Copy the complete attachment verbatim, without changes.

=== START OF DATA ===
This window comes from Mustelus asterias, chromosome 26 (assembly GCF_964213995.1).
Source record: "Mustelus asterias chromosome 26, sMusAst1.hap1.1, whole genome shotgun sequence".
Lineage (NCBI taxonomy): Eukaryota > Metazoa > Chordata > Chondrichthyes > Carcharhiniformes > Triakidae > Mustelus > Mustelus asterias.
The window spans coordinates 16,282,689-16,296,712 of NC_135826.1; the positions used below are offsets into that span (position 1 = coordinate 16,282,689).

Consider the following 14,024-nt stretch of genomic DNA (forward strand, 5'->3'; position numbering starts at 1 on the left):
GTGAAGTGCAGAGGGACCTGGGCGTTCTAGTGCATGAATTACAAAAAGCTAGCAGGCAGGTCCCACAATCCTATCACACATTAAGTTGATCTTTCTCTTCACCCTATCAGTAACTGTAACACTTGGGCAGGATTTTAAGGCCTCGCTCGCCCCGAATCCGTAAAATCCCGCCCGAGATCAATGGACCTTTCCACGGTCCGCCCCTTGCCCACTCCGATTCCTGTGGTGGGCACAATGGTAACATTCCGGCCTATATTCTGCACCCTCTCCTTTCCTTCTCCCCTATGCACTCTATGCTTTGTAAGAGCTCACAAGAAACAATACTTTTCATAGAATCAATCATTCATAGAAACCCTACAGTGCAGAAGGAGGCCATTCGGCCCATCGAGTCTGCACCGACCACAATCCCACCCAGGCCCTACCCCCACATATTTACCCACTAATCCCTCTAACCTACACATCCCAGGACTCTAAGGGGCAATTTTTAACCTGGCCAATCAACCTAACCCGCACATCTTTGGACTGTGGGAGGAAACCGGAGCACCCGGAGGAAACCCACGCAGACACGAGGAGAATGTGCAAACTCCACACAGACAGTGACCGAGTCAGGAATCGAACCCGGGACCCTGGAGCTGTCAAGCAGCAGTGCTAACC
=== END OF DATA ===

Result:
This window comes from Mustelus asterias, chromosome 26 (assembly GCF_964213995.1).
Source record: "Mustelus asterias chromosome 26, sMusAst1.hap1.1, whole genome shotgun sequence".
Lineage (NCBI taxonomy): Eukaryota > Metazoa > Chordata > Chondrichthyes > Carcharhiniformes > Triakidae > Mustelus > Mustelus asterias.
The window spans coordinates 16,282,689-16,296,712 of NC_135826.1; the positions used below are offsets into that span (position 1 = coordinate 16,282,689).

Consider the following 14,024-nt stretch of genomic DNA (forward strand, 5'->3'; position numbering starts at 1 on the left):
GTGAAGTGCAGAGGGACCTGGGCGTTCTAGTGCATGAATTACAAAAAGCTAGCAGGCAGGTCCCACAATCCTATCACACATTAAGTTGATCTTTCTCTTCACCCTATCAGTAACTGTAACACTTGGGCAGGATTTTAAGGCCTCGCTCGCCCCGAATCCGTAAAATCCCGCCCGAGATCAATGGACCTTTCCACGGTCCGCCCCTTGCCCACTCCGATTCCTGTGGTGGGCACAATGGTAACATTCCGGCCTATATTCTGCACCCTCTCCTTTCCTTCTCCCCTATGCACTCTATGCTTTGTAAGAGCTCACAAGAAACAATACTTTTCATAGAATCAATCATTCATAGAAACCCTACAGTGCAGAAGGAGGCCATTCGGCCCATCGAGTCTGCACCGACCACAATCCCACCCAGGCCCTACCCCCACATATTTACCCACTAATCCCTCTAACCTACACATCCCAGGACTCTAAGGGGCAATTTTTAACCTGGCCAATCAACCTAACCCGCACATCTTTGGACTGTGGGAGGAAACCGGAGCACCCGGAGGAAACCCACGCAGACACGAGGAGAATGTGCAAACTCCACACAGACAGTGACCGAGTCAGGAATCGAACCCGGGACCCTGGAGCTGTCAAGCAGCAGTGCTAACC